My goals as a teacher are to present opportunities that allow students to develop skills for productive lives; to model an enthusiasm and love of learning as a delightful end in itself; and to explore the history and complexities of the visual arts as evidence of the intellectual and philosophical accomplishments and expressions of humanity.
In my teaching I stress the importance of the work of art within its original visual, cultural, social, and economic contexts, as well as within the context of contemporary art history. In addition to research papers, I assign a series of short papers on a variety of art historical approaches — such as connoisseurship, iconography, the use of primary sources, historiography, and critiquing resources on the internet — focusing on a particular work selected by each student. These papers require the student to focus on an artist’s style, the various meanings of the work at the time of its creation, and the interpretation of that work by art historians. I have found that these projects allow students to build a broad knowledge of the monuments of art history, gain a familiarity with traditions of interpretation, and achieve a sense that their own work is a part of the discipline of art history.
In addition to papers, I have turned increasingly to active learning strategies, and have developed assignments that get students to teach themselves and their peers. For example, in all of my classes I assign research articles; readings are assigned together with a set of questions to focus the reader’s understanding of the author’s thesis. In larger classes, I pair students to allow them to review and discuss the readings. In smaller classes, I will assign articles to groups of three or four students to review outside of class, and then present as a panel to the class as a whole. Through this exercise, students are not merely passive receivers of information, but active learners and teachers.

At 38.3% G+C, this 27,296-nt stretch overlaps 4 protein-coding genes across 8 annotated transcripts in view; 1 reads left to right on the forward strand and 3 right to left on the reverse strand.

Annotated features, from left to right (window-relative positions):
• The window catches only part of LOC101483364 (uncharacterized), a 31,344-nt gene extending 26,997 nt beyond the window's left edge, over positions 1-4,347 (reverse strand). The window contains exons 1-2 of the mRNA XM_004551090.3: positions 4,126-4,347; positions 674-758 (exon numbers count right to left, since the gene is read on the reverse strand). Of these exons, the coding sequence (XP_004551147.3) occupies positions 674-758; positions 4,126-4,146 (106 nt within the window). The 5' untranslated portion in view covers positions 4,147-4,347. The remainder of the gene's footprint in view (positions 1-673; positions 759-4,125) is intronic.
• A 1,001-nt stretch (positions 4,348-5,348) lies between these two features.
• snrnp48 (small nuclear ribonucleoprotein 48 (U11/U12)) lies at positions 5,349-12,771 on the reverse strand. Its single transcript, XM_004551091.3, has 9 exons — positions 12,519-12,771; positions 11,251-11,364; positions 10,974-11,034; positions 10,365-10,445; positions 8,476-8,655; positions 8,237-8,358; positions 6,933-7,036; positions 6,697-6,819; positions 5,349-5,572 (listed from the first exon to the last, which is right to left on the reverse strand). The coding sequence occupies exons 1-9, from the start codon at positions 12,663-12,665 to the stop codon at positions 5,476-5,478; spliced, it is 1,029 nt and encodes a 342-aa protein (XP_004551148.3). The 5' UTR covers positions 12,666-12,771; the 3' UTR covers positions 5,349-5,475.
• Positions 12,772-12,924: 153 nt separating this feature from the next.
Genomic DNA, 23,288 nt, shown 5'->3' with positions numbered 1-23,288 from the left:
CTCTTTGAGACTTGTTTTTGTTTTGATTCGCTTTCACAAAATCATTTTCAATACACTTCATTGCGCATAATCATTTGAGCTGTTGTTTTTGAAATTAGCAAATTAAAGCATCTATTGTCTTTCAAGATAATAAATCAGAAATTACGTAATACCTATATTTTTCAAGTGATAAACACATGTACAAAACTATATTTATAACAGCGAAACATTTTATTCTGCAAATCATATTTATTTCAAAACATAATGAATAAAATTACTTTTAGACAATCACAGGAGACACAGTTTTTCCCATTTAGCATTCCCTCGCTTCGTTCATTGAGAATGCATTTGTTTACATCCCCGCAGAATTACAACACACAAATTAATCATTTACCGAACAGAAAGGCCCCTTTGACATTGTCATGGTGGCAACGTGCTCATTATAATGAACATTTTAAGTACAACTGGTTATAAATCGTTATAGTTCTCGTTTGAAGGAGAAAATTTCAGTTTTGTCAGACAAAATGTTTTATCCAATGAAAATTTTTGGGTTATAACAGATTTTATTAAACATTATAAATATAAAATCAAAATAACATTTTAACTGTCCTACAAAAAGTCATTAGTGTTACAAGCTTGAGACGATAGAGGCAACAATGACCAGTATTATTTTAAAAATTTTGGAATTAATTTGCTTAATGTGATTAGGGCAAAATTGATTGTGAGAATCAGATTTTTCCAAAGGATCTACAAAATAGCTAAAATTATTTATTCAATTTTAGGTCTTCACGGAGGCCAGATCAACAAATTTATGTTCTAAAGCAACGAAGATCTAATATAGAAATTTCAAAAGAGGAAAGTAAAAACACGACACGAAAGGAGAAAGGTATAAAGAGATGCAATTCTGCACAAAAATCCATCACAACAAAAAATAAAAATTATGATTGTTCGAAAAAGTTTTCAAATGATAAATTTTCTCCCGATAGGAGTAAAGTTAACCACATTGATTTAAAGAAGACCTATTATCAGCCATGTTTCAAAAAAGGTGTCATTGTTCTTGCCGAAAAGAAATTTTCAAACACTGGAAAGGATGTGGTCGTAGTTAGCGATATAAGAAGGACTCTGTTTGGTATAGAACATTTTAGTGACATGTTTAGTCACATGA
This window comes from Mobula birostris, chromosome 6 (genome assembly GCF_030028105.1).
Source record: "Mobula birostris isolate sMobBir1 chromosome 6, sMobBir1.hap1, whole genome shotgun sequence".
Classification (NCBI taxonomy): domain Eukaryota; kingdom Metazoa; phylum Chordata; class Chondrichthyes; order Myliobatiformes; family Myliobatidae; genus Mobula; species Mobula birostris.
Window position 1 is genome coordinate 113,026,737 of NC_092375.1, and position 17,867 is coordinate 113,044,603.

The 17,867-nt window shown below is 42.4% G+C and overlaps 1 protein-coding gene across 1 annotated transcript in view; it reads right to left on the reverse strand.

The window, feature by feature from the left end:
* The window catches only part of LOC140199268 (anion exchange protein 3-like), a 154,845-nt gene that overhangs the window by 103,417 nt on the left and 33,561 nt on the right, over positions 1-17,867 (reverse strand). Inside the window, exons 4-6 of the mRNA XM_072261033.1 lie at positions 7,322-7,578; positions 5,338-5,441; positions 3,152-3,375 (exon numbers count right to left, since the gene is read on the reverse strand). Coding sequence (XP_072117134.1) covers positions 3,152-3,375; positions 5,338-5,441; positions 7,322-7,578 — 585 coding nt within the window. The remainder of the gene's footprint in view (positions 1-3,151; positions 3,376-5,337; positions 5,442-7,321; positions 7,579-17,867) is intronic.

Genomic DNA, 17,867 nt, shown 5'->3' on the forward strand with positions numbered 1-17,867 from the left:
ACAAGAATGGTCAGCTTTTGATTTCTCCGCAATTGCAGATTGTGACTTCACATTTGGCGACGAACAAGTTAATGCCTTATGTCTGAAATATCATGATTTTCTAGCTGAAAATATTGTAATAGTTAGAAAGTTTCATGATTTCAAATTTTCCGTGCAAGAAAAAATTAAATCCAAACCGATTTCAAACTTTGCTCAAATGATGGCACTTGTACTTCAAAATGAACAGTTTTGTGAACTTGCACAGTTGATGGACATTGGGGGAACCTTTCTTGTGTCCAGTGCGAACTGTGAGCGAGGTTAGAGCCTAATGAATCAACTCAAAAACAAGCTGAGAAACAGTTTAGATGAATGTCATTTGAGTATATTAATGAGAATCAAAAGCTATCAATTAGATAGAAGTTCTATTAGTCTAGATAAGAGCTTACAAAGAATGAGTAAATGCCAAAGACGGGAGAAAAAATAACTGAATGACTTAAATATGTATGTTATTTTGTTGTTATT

It is important to me that students have opportunities to work professionally within upper-level courses. To this end, I have directed numerous independent studies for undergraduate honors and graduate students in areas dealing with Renaissance and Baroque topics, as well as twentieth-century artists and contemporary issues. Moreover, I have sponsored internships at the Virginia Museum of Fine Arts, the National Museum of Women in the Arts, the Hirshhorn Museum and Sculpture Garden, the Peninsula Fine Arts Center in Norfolk, and smaller public art galleries in Fredericksburg and Northern Virginia. And finally, many of my classes have been assigned to research works of art in the permanent collection of the UMW Galleries. Some of this research has resulted in exhibitions at the Galleries, including The Body and Gender (November 7, 1997-February 15, 1998), Caught in the Act: Artists’ Self Portraits (28 August-24 September 2000), and Margaret Sutton: Life + Work (April 19-June 29, 2017). My interest in offering students professional experiences is now combined with my interest in technology in the collaborative online exhibitions that are critical to my seminars on Venice and Bernini (please visit the page “Course Blogs and Sites”). These exhibitions have been especially important for creating a scholarly community among the students and for creating opportunities for us to work together as a curatorial team; the goal has been to prepare students for future successful collaborative projects requiring research, writing, speaking, and technology skills, whether or not they continue in the arts.
I would like to close with my general strategy for finding the best means to achieve the teaching objectives outlined above – students’ development of life-skills, enthusiasm for and love of learning, and appreciation for the visual arts. First, I engage in dialogue with my peers at UMW and beyond on pedagogy and keep current with the latest research on teaching and learning. For example, I have participated in numerous sessions on pedagogy at professional conferences, including the College Art Association, Southeastern College Art Conference, and F.A.T.E. (Foundations in Art: Theory and Technology). Second, I use trial and error strategies to refine and shape the ends I use to attain my objectives. Through course questionnaires, I evaluate the effectiveness of assignments and readings, and modify these as needed. While engaging in dialogue on teaching and continuous evaluation of my own teaching are time consuming, I have found that these improve my ability to achieve my teaching goals. I love teaching, I love learning, and I absolutely love art.